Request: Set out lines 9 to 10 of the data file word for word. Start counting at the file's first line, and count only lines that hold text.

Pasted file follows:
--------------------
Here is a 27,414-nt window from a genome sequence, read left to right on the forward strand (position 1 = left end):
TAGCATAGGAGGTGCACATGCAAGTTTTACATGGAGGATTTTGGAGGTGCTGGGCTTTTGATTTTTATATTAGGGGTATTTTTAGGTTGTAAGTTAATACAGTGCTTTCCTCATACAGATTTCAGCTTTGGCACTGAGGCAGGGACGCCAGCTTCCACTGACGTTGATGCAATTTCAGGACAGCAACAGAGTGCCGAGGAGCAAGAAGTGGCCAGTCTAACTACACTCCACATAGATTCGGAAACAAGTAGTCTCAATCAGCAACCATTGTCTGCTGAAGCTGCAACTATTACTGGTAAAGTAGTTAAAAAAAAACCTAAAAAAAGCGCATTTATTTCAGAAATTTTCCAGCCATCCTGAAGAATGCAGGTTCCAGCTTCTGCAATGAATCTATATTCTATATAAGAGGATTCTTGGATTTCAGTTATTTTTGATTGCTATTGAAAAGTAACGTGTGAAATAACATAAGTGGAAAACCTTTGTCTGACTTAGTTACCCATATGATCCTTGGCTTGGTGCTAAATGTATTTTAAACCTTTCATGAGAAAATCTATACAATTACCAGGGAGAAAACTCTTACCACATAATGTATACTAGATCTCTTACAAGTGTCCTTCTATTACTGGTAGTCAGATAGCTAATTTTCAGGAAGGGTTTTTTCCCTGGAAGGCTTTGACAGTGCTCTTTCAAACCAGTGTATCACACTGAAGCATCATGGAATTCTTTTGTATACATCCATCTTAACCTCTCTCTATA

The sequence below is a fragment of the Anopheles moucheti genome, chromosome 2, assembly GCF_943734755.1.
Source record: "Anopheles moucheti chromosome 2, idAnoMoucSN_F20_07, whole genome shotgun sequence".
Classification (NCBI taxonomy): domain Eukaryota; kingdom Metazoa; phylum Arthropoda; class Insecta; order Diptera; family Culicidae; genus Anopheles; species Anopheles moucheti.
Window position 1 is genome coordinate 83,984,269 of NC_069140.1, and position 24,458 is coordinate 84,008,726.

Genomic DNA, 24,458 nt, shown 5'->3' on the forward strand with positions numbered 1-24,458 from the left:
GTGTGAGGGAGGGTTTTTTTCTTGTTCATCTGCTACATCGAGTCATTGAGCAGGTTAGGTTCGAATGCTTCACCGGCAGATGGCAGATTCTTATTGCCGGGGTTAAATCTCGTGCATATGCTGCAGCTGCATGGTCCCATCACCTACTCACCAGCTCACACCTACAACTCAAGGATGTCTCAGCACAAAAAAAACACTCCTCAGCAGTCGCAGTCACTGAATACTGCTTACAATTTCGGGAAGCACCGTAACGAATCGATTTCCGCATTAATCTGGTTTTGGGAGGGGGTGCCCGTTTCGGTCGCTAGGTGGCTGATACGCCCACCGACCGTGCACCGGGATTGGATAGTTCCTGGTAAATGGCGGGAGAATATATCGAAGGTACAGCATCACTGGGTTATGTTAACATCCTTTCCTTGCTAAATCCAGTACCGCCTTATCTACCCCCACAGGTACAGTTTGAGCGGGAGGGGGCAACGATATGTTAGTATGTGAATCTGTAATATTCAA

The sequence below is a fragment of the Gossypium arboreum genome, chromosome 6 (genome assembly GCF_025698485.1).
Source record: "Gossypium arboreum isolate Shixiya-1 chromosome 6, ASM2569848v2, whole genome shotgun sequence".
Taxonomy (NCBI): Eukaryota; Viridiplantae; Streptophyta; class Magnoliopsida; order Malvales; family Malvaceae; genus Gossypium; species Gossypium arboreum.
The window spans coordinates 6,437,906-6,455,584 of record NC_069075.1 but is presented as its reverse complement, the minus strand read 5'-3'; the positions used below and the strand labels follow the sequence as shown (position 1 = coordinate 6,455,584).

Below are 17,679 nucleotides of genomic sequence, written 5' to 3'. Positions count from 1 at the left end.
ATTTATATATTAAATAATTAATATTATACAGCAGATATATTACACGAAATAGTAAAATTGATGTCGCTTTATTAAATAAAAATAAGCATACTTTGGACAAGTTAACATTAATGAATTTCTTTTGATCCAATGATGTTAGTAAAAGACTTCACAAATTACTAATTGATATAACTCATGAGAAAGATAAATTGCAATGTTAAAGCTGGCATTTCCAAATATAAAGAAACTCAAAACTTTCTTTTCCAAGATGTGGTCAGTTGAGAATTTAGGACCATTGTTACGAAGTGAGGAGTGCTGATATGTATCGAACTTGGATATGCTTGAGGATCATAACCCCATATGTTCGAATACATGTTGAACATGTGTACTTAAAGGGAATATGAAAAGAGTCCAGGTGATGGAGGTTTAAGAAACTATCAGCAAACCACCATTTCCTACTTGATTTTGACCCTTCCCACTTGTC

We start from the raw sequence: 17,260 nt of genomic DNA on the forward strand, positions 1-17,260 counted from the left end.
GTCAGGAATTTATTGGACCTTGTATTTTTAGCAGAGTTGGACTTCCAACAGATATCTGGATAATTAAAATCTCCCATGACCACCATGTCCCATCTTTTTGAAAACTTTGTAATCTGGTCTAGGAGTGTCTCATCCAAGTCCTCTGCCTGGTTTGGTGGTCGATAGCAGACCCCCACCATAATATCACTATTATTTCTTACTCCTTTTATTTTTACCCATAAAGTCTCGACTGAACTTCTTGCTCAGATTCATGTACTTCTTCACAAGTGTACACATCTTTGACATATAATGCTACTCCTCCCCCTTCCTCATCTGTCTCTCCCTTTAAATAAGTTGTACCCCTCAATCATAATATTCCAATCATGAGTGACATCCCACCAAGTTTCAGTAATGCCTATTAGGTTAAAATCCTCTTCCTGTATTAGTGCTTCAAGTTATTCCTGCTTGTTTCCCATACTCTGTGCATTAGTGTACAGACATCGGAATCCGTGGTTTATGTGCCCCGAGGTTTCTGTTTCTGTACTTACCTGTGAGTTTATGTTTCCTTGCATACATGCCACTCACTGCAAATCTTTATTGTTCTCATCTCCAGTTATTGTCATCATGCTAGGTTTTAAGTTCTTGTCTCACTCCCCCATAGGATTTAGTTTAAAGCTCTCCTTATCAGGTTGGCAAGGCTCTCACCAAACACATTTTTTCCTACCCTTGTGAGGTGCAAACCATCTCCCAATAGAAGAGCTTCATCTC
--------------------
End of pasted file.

The sequence below is a fragment of the Gossypium arboreum genome, chromosome 6 (genome assembly GCF_025698485.1).
Source record: "Gossypium arboreum isolate Shixiya-1 chromosome 6, ASM2569848v2, whole genome shotgun sequence".